Inside Erik ten Hag’s Manchester United reprieve: Tuchel, De Zerbi and the key meetings

A board meeting in Monaco and a face-to-face in Ibiza bookended an astonishing four weeks where Erik ten Hag came back from the brink as Manchester United manager.

Having read media reports about INEOS figures speaking to various managerial candidates in the fortnight after his FA Cup win, Ten Hag finally heard for himself about his future on Tuesday.

The season review — carried out by Sir Dave Brailsford, Jason Wilcox and Jean-Claude Blanc on behalf of Sir Jim Ratcliffe, and which featured several conversations with potential successors, advancing to the stage of possible financials with Thomas Tuchel and Roberto De Zerbi — had ultimately led back to the man in situ.

The decision-makers had cut communication after passing on their congratulations to Ten Hag at Wembley on May 25, but 16 days later they called him to say that they would like him to continue in charge. That radio silence was intended to allow for objectivity in the INEOS process, but it also caused consternation for Ten Hag and meant the renewal of vows in this marriage of convenience required diplomacy.

The following day a delegation headed by Brailsford flew to meet Ten Hag in Ibiza to talk things through properly and attempt to engender mutual respect in a relationship that had been severely tested. Because INEOS had, indeed, given the most serious thought to making a change.

There was contrition for the way in which Ten Hag’s position had seemed so vulnerable and, crucially, discussions started on a new contract to affirm his status in the eyes of players and public, albeit exact details need to be ironed out.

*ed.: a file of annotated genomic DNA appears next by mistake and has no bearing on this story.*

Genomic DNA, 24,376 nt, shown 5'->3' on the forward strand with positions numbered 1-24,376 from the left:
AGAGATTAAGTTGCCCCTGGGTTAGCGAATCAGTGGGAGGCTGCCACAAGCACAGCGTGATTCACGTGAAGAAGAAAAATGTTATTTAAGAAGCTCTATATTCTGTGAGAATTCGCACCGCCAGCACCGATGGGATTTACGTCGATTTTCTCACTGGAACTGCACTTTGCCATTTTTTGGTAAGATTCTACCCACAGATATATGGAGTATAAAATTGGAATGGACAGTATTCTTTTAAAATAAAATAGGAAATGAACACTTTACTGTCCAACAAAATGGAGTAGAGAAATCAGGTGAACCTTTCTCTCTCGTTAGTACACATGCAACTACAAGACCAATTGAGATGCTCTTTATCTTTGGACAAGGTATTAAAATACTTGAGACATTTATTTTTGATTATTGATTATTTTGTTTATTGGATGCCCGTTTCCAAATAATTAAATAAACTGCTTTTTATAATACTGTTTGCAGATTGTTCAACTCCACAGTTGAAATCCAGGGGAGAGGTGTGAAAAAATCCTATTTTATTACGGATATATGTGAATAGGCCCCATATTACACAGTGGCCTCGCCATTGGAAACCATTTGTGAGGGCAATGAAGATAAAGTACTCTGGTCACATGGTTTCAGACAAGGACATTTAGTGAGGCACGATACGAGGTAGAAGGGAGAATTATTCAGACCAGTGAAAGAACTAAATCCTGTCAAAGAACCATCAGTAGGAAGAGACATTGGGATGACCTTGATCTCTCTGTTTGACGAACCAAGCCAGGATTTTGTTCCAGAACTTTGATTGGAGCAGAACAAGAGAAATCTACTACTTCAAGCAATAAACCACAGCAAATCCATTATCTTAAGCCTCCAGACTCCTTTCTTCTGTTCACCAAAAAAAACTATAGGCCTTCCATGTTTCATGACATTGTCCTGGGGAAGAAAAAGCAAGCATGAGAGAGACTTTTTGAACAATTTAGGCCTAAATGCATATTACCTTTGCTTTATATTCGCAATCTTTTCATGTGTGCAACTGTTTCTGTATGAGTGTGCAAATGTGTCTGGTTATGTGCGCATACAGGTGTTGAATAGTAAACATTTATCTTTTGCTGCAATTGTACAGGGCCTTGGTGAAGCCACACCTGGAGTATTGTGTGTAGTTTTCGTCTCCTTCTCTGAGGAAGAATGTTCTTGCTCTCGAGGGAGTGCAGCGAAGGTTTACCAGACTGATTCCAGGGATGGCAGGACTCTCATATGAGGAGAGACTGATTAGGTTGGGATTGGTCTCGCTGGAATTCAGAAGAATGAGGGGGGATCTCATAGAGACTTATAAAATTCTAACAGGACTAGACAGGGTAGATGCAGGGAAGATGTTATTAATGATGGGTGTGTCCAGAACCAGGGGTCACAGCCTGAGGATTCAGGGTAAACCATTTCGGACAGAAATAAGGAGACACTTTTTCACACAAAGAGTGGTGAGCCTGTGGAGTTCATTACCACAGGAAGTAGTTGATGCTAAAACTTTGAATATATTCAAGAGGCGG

People briefed on the talks say the frank conversation, with humility on both sides, allowed for a genuine resolution and renewed energy to back Ten Hag with the improved environment Ratcliffe spoke about during his first media engagements after taking control. Sources spoken to for this article did so on condition of anonymity in order to protect relationships.

The clarity means United can begin meaningful work on transfers, with targets wishing to know the identity of the manager. The priority is a central defender, holding midfielder, and striker, although cash is tight. Pre-season is due to start on July 8.

Inevitably, the substance of this reconciliation will be evidenced in actions during the summer and tested by results at the start of the season. Ten Hag must hope there is an echo of Sir Alex Ferguson escaping the sack by lifting the FA Cup in 1990 and going on to achieve success.

From an INEOS perspective, they are better informed of the managerial landscape, and while such intense succession-planning was not ideal, it was brought about by arriving in mid-season and the team’s form. While abnormal in football, a post-season evaluation is customary in other INEOS sports, and to be expected after a challenging campaign. Ten Hag is felt by those familiar with the process to be strong enough to withstand the scrutiny and emerge with the same determination.

This is the full story of how a remarkable few weeks unfolded.

Events kicked off in earnest in Monaco on Tuesday, May 14. It was there, in the haven of the super-rich where Ratcliffe resides, that club executives including Brailsford, interim chief executive Blanc, and technical director Wilcox gathered to discuss what to do about a team heading for their worst finish in Premier League history. The consensus that day was for Ten Hag to be relieved of his duties.

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De Zerbi was among those considered to replace Ten Hag (Photo: Michael Steele/Getty Images)